It may be worth asking whether we consider the DH as a set of non-traditional, computational tools that are useful for humanists in the pursuit of their traditional scholarly goals, in both research and pedagogy, or an entirely new paradigm for knowledge work in the  humanities, which transforms not just methods and techniques of inquiry and interpretation but the very nature of humanistic inquiry and interpretation. To put it in a slightly different way: do DH simply apply computational techniques to traditional data sets, or transform the very nature of the data we humanists consider in our investigative and interpretive practices? This transformation is often seen in parallel to the advent of a “fourth paradigm” in human knowledge: data-intensive scientific discovery (http://research.microsoft.com/en-us/collaboration/fourthparadigm/4th_paradigm_book_complete_lr.pdf).

These two views of DH can be characterized respectively as the “translational” and the “transformative” view. Is DH just a translation onto the digital platform of values, methods and procedures largely shaped in a pre-digital world? Or is DH an entirely new form of generative knowing, which actively shapes new cognitive values (perhaps more compatible with those of the social and biological sciences) along with new methods of inquiry?

According to the translational view, digital tools must translate on to the digital platform proven, pre-digital philological and historical techniques and methodologies, and integrate them with computational procedures. Data curation is first and foremost data preservation, which includes also the preservation of pre-digital cognitive and interpretive modes and frames embedded in pre-digital, analog documents and artifacts. Example: Text encoding.
According to the transformative view, instead, “the advent of Digital Humanities implies a reinterpretation of the humanities as a generative enterprise: one in which students and faculty alike are making things as they study and perform research, generating not just texts (in the form of analysis, commentary, narration, critique) but also images, interactions, cross-media corpora, software, and platforms” (Burdick & Others, Digital_Humanities). This translates into newly conceived data sets and models for the humanities.

It is worth noting that the generative conception of the DH adopts a scientific-technological model that is rapidly becoming dominant or hegemonic in our culture. As Evelyn Fox Keller (Professor Emerita of the History and Philosophy of Science, a historian of biology at MIT) wrote ten years ago in her book, Making Sense of Life, (Cambridge, Harvard University Press, 2002, p. 203): we “live and work in a world in which what counts as an explanation has become more and more difficult to distinguish from what count as a recipe for construction.” The gulf between understanding (as the primary cognitive mode for the ideographic humanities) and explaining (as the primary cognitive mode for the nomothetic sciences) is widening: or is it? Fox Keller argues that also the nature of explanation is changing in the age of data-intensive scientific discovery.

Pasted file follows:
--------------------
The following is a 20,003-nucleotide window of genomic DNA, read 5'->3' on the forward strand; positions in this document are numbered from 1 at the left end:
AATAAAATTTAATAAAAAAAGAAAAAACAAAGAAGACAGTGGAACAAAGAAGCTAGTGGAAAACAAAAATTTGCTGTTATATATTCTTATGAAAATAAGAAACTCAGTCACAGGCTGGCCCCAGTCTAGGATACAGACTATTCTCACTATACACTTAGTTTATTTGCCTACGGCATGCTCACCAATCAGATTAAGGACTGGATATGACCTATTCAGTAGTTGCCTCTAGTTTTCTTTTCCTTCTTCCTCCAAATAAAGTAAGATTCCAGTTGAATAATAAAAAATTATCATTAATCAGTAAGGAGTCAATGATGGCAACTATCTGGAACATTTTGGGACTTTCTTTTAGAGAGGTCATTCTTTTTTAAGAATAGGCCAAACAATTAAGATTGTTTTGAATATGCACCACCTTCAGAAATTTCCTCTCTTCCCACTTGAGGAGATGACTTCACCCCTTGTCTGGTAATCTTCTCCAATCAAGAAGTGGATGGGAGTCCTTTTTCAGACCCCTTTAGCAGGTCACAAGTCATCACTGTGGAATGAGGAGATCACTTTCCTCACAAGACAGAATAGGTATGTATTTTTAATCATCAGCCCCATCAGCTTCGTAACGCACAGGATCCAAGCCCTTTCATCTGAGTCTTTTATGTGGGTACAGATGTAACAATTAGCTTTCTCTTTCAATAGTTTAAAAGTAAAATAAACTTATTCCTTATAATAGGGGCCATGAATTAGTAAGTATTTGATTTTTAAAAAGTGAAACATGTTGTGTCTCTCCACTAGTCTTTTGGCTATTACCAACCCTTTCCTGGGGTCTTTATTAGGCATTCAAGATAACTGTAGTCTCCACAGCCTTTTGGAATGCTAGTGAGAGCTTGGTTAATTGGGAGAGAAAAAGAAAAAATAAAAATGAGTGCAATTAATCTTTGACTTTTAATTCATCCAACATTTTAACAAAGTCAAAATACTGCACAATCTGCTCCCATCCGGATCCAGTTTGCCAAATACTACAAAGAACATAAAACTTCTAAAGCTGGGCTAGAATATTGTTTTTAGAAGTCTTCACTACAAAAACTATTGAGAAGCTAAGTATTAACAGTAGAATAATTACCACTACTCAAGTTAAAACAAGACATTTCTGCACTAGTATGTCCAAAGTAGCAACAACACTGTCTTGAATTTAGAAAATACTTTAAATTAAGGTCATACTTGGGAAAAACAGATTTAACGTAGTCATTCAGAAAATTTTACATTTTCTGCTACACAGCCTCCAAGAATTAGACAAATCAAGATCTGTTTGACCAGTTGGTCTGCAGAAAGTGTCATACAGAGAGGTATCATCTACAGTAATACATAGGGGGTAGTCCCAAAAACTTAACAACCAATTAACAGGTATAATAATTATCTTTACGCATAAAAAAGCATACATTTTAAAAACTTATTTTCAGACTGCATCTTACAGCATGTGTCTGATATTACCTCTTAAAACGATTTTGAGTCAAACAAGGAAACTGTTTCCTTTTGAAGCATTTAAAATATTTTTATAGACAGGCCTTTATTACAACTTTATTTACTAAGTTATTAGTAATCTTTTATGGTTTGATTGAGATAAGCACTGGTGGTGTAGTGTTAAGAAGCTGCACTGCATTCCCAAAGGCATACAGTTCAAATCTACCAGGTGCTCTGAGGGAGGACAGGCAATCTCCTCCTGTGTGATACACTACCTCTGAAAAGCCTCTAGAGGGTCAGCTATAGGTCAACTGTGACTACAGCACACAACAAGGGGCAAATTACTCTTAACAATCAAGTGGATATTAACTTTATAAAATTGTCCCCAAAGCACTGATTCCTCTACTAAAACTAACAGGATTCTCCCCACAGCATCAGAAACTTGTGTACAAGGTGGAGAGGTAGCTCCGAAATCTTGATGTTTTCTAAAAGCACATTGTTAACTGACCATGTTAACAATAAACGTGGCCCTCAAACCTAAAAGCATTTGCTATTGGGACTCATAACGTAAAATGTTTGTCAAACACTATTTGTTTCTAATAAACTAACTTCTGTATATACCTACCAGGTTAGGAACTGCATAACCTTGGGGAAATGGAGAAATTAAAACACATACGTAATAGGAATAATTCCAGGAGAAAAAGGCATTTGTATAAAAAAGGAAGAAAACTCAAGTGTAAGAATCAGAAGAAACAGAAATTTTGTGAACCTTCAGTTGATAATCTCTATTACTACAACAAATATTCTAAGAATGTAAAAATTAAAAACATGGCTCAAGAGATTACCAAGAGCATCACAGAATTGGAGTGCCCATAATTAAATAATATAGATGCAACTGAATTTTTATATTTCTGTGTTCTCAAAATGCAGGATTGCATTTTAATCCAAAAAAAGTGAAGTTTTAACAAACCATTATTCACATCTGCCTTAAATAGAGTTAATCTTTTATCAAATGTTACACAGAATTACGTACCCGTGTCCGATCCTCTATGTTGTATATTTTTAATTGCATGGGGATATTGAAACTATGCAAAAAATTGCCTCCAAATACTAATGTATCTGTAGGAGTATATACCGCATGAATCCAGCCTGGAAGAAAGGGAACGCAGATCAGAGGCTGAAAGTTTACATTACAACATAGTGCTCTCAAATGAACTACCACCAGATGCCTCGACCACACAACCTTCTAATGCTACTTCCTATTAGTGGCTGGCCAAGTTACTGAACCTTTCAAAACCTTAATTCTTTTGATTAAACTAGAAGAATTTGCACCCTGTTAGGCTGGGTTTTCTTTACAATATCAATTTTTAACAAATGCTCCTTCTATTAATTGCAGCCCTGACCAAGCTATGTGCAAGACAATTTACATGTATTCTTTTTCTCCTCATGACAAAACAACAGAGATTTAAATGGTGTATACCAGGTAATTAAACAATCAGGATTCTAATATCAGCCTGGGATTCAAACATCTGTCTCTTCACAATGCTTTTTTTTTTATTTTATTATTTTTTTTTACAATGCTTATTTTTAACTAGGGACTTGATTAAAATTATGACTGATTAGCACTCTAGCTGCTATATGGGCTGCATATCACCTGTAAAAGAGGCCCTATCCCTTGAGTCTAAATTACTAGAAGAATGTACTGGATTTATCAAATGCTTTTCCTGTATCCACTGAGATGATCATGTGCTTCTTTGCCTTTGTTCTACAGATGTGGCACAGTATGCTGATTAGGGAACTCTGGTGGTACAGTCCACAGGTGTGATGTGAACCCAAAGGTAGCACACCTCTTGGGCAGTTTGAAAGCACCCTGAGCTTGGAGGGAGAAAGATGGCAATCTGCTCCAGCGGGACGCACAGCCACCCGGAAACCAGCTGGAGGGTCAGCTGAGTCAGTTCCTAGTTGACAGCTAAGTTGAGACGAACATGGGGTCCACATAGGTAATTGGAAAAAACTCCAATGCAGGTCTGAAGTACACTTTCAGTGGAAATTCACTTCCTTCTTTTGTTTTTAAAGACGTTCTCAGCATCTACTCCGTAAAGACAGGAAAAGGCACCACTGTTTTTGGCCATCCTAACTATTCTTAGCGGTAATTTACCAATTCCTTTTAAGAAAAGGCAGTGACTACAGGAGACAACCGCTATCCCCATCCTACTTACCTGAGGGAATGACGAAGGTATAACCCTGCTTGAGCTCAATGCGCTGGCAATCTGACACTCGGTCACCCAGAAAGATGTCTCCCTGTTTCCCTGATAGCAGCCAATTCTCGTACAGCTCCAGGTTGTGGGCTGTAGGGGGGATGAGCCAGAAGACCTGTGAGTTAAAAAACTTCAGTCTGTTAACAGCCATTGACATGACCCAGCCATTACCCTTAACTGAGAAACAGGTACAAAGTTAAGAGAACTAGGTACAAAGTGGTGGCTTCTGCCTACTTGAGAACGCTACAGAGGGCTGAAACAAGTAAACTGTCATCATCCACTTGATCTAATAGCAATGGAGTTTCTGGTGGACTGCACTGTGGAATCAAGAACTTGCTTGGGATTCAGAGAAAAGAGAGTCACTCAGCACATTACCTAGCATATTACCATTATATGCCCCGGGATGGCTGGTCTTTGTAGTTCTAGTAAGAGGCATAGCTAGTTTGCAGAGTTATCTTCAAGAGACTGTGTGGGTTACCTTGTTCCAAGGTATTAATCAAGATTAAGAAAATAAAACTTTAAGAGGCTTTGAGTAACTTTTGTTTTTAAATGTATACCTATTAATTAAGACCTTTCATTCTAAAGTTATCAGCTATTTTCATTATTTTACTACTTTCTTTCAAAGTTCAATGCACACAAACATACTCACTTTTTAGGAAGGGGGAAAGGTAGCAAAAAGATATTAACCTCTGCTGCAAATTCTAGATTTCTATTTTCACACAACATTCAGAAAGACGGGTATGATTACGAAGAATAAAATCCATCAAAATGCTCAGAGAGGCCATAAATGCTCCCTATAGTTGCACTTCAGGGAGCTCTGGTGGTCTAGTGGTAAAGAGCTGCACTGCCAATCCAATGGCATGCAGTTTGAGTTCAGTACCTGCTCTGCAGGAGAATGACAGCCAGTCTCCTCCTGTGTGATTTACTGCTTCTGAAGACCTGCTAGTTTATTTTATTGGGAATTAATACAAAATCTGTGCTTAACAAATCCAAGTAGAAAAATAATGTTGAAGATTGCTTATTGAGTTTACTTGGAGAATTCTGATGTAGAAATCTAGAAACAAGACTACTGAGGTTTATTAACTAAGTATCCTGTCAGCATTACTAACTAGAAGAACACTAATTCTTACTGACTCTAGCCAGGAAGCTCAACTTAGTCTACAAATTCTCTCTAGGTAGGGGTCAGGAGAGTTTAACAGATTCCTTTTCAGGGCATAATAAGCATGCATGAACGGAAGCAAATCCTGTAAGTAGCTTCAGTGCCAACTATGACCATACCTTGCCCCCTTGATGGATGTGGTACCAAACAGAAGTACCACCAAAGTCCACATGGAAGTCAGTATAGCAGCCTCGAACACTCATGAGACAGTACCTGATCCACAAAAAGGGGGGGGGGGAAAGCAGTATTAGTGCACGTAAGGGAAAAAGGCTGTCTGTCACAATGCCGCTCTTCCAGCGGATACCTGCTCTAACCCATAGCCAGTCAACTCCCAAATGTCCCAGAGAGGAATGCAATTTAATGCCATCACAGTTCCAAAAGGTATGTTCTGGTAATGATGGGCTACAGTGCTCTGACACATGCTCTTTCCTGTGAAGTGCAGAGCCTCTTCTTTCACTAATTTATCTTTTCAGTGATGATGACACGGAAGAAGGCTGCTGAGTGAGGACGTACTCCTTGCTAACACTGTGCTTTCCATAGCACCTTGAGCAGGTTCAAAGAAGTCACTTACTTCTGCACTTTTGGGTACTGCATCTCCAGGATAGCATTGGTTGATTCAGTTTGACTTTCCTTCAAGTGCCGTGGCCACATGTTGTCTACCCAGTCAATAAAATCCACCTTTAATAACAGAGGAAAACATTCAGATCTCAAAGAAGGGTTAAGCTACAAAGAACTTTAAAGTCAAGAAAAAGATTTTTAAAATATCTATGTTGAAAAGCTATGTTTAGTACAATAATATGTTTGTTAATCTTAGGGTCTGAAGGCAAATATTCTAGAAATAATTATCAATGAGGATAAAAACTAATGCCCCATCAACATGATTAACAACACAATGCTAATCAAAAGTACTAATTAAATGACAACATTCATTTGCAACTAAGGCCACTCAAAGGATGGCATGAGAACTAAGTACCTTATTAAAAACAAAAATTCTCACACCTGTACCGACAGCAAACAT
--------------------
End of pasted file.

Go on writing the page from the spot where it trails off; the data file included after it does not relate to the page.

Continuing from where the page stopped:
This seems also the cognitive attitude reflected in this quote from Trevor Owens’ “Defining Data for Humanists”: “as constructed things, data are a species of artifact” (Zoe also picked up on this quote in her post). A similar point is made by Tara Zepel who sees Visualization as a self-standing (sub) discipline within the DH: “Visualization is an entire framework for building, communicating, and most importantly experiencing knowledge.” And even more radically this point of view is advocated by the Manifesto: “The theory after Theory is anchored in MAKING.” A constructivist ethos is clearly pervading the DH.

Interestingly enough, Owens goes back to textual practices as templates for data modeling conceived as an interpretive practice: conceived or constructed as artifacts, data (notice the plural), according to Owens, “can be interpreted as texts, and can be computed in a whole host of ways to generate novel artifacts and texts which are then open to subsequent interpretation and analysis…In short, data as text, artifact, and processable information…[is] a multifaceted object which can be mobilized as evidence in support of an argument…“The production of a data set requires choices about what and how to collect and how to encode the information” – these choices can be interpreted as we interpret the argument made in a text (one may ask whether this interpretive or critical attitude toward data sets is peculiar to the humanities). “Humanists can, and should interpret data as an authored work…while a reader-response theory approach to data would require attention to how a given set of data is actually used, understood, and interpreted by various audiences…”; “data is not a kind of evidence; it is a potential source of information that can hold evidentiary value.”

In conclusion, data modeling in the DH is indeed “transformative” – new types of data and data sets are assembled and analyzed thanks to computational techniques; but it must also be “translational” – adapting interpretive practices typical of the humanities and their various disciplinary fields to the new objects (artifacts) of inquiry. A perfect compromise?

Further examples for discussing this (false or true) dichotomy
Translational or Transformative?
Projects of the LitLab at Stanford
Mapping Galileo (Lit Lab at Stanford)
The Salons Project
The Density Design Sets, see in particular: Brain Houses as an example of transformative panoramic view (based on a visual genre or genres, but innovative and “transformative” in their interpretive application).

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